NEW YORK – How do I love you? Let me count the ways … A handmade or printed valentine is one popular way to tell your spouse, parent, child or sweetheart of your feelings on Feb. 14. Evolving from religious devotionals and sung/spoken messages of love, sending cards on St. Valentine’s Day has been a tradition for centuries.
One of the earliest known valentines is in the collection of the British Museum in London and was sent by Catherine Mossday to a Mr. Brown. Published in 1797, the hand-colored card included a handwritten message from its sender that is sad and heartfelt, reiterating past requests for him to please visit her. One wonders how the relationship turned out or if Ms. Mossday found someone else to return her ardor.
There are endless variations of valentines, from lace-trimmed Victorian cards to die-cut and pop-up cards. Pop-ups, sometimes referred to as mechanical cards, have been perennially popular and were made in France, England and America to name a few. Clever use of paper, layering, string/wire or use of honeycombed tissue elements make these cards pop up. Their collectibility is largely based on the card’s elegance or whimsy. Most also have a footed base that allows them to stand up for easy display, adding to their appeal. They can easily be stored in books too. At the height of the Victorian era, collecting valentines was like a status symbol and eligible young women would have scrapbooks of valentines they had received that visitors could peruse and admire.
Before the advent of affordable postage and expanded mail delivery in the 1840s in England and America, two countries where Valentine’s Day is avidly celebrated, sending valentines by mail was expensive and they were often hand-delivered instead. The penny stamp in England, for example, revolutionized the holiday and it’s estimated that some 40,000 cards were sent in 1840, the first year that letters of a modest weight could be mailed for a penny. The holiday soon became big business and today is a billions-dollar industry with cards a large part of that along with flowers, chocolates and gifts.
The origins of Valentine’s Day cards is rife with urban legends and stories going back as far as the Roman Empire. A popular legend is that St. Valentine was in jail for performing weddings of local soldiers, where he is said to have fallen in love with his jailer’s daughter and sent her a love note signed “your Valentine.” This story is entertaining but given the literacy rate at the time and the odds he would be able to get pen and paper while in prison makes it seem a bit unlikely.
Many holidays are lamented for being overly commercial and Valentine’s Day became widely commercialized in the United States starting in the mid-1800s as paper became mass-produced and printing was cheap. Hallmark now rules the greeting card industry here but before the company’s debut in 1911, there were several small stores up and down the East Coast carrying fine valentines, mostly imported from Europe.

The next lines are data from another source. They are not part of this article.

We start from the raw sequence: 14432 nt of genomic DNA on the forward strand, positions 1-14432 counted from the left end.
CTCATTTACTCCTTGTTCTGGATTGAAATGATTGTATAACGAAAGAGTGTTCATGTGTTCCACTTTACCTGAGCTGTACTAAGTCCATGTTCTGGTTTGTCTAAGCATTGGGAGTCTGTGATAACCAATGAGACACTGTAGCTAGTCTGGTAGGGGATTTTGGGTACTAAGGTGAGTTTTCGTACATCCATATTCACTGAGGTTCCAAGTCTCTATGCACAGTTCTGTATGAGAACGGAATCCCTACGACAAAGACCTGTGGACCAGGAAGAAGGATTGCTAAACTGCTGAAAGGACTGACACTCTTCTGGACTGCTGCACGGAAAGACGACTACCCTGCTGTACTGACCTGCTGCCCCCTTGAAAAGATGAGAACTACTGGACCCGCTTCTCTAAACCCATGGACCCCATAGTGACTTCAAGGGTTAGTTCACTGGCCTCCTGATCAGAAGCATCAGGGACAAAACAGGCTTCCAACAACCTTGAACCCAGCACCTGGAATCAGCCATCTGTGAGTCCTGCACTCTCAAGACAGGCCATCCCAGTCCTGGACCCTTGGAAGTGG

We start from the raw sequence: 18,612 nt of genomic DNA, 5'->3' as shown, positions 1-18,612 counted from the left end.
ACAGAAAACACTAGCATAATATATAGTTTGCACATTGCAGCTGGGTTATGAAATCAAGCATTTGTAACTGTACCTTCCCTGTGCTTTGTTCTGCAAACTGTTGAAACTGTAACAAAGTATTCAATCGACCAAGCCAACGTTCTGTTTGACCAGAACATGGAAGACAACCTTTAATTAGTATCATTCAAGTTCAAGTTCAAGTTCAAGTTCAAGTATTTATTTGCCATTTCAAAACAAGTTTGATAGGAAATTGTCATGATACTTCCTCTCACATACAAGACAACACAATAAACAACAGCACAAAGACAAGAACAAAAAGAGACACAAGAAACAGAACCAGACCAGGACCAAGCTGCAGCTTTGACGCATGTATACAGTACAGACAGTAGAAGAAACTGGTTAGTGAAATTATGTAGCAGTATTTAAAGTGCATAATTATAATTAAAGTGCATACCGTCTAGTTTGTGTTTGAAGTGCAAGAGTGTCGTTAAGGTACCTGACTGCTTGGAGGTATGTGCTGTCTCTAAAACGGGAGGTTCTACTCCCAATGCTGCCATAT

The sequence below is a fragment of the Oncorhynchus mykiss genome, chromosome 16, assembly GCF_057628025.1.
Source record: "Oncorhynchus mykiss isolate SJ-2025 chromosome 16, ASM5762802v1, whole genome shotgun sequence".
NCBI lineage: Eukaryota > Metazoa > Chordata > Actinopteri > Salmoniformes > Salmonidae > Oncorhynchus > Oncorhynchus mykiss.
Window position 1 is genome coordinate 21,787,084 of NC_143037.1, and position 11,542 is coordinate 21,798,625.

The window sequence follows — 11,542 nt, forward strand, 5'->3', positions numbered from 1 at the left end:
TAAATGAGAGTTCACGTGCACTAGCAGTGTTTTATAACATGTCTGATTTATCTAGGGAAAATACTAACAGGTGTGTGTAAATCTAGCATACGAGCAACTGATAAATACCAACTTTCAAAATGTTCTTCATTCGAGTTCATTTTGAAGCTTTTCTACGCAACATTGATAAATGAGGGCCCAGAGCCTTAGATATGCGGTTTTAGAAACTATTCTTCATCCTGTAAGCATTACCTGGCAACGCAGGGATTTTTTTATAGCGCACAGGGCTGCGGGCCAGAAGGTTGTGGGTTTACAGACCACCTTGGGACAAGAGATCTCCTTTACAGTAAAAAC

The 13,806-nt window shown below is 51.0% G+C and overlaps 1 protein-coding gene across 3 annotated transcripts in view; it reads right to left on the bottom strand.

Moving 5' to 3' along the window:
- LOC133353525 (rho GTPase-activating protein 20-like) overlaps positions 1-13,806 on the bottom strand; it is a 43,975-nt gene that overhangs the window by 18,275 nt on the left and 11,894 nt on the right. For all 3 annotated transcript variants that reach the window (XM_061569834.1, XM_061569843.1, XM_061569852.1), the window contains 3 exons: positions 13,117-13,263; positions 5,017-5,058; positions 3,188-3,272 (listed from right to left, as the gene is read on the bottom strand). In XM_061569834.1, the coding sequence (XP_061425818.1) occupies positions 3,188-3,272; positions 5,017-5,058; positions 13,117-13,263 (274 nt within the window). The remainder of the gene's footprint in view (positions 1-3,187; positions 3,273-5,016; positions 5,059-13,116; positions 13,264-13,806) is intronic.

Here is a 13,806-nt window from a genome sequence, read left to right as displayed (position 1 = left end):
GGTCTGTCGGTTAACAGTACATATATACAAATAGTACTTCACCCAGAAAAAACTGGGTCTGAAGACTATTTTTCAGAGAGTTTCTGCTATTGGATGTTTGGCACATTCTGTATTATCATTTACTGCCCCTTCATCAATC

Esther Howland in Worcester, Mass., was one of these early proponents, importing fancy paper, lace and other items from England to make valentines here. Tapping into her squad of lady friends to work, she ran a profitable cottage industry up until the 1860s making and selling valentines. Companies like Beistle in Shippensburg, Pa., also got into the greeting card business around 1900 and Valentine’s Day was soon a popular addition to the company’s product line.
The more unique the card, either in sentiment or design, the more collectors will covet that particular example. The most popular depictions in pop-up Valentines are scenes of love or friendship. Commonly seen are fetching young ladies dressed to the nines, often standing in front of a beautiful house or in a garden, or images of couples dancing or being serenaded by Venetian gondoliers. From roses to lilies of the valley, flowers are prolific in valentine cards especially in early 1900s cards. These cards usually feature elegant young women in poofy gowns and frilly hats, often surrounded by flowers. Cherubs and angels are also a popular motif. Whimsical cards often feature people pictured on a bicycle or in a trolley car and the best examples are not rectangular cards but silhouetted and shaped cards cut into the forms of people or objects.
Sentiments vary from shy or cutesy to saccharine with messages like “Valentine, You ‘suit’ me well / from head to toes/ I think you’re swell” on a pop-up card showing a boy and girl enjoying a day at the beach to “I send you this Valentine to say I like you better every day.”